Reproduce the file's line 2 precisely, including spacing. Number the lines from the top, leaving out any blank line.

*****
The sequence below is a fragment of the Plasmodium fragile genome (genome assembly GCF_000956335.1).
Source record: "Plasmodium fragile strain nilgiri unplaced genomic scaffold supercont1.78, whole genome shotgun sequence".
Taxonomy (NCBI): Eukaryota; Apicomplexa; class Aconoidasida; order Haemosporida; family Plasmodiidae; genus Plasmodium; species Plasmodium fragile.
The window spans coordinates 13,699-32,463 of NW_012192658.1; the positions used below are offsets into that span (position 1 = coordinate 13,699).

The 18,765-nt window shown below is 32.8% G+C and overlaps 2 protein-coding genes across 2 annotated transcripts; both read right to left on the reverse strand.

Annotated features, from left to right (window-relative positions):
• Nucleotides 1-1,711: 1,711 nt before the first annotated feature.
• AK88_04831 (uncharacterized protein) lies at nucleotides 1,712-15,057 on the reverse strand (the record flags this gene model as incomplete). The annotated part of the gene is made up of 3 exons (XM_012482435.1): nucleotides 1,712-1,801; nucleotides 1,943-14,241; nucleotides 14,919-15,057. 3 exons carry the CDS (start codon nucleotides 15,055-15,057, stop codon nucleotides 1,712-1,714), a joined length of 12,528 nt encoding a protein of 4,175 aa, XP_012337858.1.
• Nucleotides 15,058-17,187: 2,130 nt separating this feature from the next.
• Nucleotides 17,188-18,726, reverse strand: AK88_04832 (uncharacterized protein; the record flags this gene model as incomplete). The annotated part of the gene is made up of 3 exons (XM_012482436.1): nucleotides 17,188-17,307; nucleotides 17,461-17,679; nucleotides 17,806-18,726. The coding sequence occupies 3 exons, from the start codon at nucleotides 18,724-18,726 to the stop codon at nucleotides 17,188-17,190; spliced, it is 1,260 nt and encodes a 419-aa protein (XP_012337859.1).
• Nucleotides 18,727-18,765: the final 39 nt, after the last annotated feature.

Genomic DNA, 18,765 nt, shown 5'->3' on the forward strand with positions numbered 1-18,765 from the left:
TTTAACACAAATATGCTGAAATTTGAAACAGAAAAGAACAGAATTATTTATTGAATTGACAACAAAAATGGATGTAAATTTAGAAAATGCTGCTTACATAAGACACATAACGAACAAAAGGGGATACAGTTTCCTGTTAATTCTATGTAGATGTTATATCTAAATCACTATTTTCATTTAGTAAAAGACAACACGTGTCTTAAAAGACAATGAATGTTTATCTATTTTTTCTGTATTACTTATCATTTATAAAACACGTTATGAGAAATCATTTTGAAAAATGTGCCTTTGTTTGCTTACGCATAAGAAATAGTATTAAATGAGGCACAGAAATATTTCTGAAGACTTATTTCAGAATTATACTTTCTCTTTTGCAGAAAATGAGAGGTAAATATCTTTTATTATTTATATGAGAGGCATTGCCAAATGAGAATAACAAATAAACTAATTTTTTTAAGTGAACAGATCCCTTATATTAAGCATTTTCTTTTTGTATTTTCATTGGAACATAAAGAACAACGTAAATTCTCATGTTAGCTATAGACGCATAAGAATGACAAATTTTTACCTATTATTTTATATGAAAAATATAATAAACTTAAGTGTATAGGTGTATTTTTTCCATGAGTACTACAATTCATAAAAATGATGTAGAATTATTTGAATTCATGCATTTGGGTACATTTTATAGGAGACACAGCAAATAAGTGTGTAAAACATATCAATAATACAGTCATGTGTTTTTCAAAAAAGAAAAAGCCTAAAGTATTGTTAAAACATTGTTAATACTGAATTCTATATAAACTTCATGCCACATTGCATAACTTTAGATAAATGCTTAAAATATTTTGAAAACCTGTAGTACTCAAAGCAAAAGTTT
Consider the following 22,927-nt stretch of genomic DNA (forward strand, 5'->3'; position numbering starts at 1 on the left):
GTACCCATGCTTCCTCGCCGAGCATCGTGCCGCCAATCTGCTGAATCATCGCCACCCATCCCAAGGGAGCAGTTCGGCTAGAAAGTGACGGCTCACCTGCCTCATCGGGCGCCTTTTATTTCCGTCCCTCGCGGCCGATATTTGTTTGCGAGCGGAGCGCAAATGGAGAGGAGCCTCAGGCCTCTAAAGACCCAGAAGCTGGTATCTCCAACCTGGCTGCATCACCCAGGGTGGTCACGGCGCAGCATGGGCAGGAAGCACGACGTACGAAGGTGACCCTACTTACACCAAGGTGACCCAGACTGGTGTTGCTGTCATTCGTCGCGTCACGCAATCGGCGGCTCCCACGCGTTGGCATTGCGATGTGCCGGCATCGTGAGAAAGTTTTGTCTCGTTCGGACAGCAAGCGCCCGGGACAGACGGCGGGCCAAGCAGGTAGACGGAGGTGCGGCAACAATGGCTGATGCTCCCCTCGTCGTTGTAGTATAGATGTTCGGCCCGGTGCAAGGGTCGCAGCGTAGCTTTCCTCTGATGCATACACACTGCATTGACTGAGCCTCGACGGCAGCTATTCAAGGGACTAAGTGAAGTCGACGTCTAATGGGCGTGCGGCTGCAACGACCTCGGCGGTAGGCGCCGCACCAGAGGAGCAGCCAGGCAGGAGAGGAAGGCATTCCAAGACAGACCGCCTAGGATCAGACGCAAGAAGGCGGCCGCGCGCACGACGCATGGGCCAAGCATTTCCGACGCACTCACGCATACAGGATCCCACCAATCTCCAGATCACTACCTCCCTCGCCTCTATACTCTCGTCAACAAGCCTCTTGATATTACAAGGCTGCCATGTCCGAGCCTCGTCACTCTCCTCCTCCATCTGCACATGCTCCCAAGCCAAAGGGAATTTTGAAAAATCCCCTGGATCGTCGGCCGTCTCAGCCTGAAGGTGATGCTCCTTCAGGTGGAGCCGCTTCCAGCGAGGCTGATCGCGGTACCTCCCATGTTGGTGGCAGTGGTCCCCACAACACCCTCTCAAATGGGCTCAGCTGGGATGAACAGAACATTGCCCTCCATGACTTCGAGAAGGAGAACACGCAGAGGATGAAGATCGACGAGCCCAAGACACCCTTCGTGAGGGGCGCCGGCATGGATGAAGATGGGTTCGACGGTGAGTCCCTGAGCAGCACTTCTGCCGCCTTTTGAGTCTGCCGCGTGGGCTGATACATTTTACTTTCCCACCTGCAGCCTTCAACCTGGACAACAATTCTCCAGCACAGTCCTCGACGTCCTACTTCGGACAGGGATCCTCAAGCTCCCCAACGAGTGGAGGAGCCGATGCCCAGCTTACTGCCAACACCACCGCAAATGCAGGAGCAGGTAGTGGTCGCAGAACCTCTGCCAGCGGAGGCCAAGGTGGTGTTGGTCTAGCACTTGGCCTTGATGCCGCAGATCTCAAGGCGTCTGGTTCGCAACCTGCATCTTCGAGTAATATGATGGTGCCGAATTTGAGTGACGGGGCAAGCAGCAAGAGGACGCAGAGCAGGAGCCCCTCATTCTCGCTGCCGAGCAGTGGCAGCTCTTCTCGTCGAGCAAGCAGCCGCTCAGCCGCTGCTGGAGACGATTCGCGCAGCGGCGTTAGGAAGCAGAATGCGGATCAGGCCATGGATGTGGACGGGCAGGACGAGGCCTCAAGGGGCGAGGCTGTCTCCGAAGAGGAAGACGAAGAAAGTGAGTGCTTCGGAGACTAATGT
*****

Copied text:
Source record: "Plasmodium fragile strain nilgiri unplaced genomic scaffold supercont1.78, whole genome shotgun sequence".